Prior to 1970, hospitals regularly and routinely cultured air and environmental surfaces for microbial contamination. By 1970, both the CDC and the American Hospital Association were discouraging this practice. The 2003 CDC Guidelines for Environmental Control in Healthcare Facilities and the CDC Guidelines for Isolation Precautions: Preventing Transmission of Infectious Agents in Healthcare Settings 2007, do not recommend routine, random microbial sampling of the environment in healthcare facilities for several reasons, the foremost being that infection transmission was deemed less from the environment and more from hand contamination.
The CDC Guidelines for Environmental Control in Healthcare Facilities (published in 2003) state that environmental microbial sampling is indicated in 4 situations: 1) during the "...investigation of an outbreak of disease or infections when environmental reservoirs or fomites are implicated epidemiologically in disease transmission...", 2) when warranted in a research study, 3) "...to monitor a potentially hazardous environmental condition to confirm the presence of a hazardous chemical or geological agent and validate the abatement of the hazard...", and, 4) "...to evaluate the effects of a change in infection control practice or to ensure that equipment or systems perform according to specifications and expected outcomes." The Guidelines add that "...sampling on an extended basis in the absence of an adverse outcome, is usually unjustified."
Environmental surfaces can be a source of hand contamination and thus disease transmission. To reduce environmental hand contamination facilities should:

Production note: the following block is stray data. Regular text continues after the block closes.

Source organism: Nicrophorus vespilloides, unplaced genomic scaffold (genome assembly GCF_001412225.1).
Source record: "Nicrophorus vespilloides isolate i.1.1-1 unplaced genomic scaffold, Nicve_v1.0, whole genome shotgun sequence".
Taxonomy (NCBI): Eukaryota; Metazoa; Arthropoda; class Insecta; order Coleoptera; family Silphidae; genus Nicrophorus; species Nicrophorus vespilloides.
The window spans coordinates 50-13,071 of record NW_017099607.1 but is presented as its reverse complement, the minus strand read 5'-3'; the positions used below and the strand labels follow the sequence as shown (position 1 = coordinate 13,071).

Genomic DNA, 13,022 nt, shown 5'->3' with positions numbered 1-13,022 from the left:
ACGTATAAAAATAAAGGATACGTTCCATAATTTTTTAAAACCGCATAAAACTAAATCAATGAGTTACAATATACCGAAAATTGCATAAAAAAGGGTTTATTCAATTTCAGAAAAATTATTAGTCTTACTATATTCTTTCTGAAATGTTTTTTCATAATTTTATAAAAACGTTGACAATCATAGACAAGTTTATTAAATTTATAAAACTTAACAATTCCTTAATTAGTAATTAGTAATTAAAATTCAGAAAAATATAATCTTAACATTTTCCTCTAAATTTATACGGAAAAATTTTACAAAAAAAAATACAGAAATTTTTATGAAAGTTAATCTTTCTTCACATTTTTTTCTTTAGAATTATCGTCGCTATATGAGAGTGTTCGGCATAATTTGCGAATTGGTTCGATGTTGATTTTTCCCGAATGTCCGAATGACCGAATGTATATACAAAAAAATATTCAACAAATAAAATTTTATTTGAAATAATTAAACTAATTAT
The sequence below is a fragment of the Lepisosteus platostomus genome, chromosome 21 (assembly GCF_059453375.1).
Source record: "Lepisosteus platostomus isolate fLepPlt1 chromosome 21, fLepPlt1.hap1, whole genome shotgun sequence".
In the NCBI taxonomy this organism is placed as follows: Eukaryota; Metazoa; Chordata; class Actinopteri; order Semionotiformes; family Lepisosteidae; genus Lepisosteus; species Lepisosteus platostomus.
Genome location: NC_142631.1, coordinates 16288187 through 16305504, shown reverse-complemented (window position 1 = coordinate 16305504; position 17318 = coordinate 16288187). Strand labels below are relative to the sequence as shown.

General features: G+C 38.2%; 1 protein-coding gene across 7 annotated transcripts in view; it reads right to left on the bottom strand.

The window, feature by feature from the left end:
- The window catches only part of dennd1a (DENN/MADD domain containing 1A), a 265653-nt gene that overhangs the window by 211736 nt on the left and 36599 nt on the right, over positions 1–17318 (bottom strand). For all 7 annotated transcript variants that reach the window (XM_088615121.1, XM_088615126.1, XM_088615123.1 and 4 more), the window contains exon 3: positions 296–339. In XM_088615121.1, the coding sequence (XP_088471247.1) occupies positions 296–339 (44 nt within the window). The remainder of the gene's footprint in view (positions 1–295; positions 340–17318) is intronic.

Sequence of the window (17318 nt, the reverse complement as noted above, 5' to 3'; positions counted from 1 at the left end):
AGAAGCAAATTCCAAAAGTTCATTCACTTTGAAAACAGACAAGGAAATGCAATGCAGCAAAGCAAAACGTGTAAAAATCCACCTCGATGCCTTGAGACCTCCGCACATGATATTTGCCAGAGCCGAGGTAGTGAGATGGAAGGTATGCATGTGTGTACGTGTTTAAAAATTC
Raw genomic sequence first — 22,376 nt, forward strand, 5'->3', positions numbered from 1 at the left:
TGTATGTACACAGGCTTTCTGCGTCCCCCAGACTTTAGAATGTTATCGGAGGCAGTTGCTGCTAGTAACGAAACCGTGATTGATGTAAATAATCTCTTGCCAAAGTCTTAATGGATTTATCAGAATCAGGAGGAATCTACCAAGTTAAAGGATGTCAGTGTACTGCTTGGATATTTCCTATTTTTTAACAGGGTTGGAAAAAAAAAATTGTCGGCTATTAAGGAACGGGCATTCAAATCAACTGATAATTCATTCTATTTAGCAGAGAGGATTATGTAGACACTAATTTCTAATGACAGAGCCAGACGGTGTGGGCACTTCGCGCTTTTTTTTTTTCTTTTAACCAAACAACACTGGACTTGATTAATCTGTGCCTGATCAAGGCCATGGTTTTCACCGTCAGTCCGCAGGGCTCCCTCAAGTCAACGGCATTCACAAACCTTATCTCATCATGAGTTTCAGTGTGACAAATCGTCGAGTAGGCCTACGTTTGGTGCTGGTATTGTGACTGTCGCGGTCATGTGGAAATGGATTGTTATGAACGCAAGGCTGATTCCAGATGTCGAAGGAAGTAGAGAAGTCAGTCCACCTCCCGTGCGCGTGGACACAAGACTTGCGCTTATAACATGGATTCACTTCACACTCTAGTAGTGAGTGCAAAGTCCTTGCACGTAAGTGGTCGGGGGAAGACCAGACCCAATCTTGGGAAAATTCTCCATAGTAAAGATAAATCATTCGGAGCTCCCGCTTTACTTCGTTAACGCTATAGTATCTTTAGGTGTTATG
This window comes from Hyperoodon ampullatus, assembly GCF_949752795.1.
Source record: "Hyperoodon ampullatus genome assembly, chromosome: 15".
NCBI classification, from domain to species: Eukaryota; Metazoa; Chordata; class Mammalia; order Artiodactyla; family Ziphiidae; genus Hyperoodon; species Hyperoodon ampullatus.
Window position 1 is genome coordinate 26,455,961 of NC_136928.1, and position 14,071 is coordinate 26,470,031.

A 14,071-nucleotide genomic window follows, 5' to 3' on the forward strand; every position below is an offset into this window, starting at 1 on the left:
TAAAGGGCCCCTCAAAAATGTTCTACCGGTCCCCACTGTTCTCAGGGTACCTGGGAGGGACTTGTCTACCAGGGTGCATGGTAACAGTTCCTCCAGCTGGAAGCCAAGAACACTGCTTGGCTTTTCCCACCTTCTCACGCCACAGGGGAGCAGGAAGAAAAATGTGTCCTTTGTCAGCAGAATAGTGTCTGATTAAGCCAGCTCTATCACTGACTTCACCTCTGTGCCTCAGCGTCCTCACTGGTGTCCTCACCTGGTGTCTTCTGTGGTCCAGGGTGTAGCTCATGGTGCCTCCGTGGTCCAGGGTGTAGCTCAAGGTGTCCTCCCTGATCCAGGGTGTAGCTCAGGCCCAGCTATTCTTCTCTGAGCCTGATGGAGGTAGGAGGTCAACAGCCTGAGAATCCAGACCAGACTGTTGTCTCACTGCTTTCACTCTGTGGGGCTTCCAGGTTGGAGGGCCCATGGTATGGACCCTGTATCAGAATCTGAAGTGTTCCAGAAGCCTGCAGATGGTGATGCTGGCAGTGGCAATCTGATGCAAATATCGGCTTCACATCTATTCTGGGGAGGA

- Facilitate healthcare staff adherence to Standard Precautions and good Hand Hygiene as these remain the best method of reducing microbial transmission during routine healthcare activities. Routine hand washing should ensure a 20-second cleaning and scrubbing, include all surfaces of the hands and wrists, and utilize water and liquid soap or appropriate alcohol hand sanitizers. Patients should also be instructed in good hand hygiene and encouraged to wash their hands with soap and water or an alcohol hand sanitizer before leaving their rooms.
- Identify high-touch surfaces in patient rooms and common areas and ensure their cleansing and disinfection at least daily and when visibly soiled. Checklists and direct observation help housekeeping staff to not miss these frequently touched areas or items. Housekeeping staff should change or disinfect mop-heads and cleaning implements immediately after cleaning an isolation room or the room of a patient infected or colonized with difficult to eradicate organisms, such as Clostridium difficile, norovirus, or Acinetobacter baumannii.
- Ensure regular cleansing and disinfection of personal care and medical equipment, when visibly soiled, and prior to use on another patient. Patients infected or colonized with MDROs (Multiple Drug Resistant Organisms) or with difficult to eradicate organisms should have equipment dedicated to their use.
- Carefully consider roommate selection, especially when patients are colonized with an MDRO or a potential environmental contaminant. Patients colonized with an MDRO should have the opportunity to bathe or shower frequently and access to a fresh change of clothes at least daily.
- Ensure that manufacturer's instructions are carefully followed when equipment, such as whirlpools and bathing tubs, hydrotherapy tanks and pools, ice machines, water dispensers, etc. are cleaned and disinfected.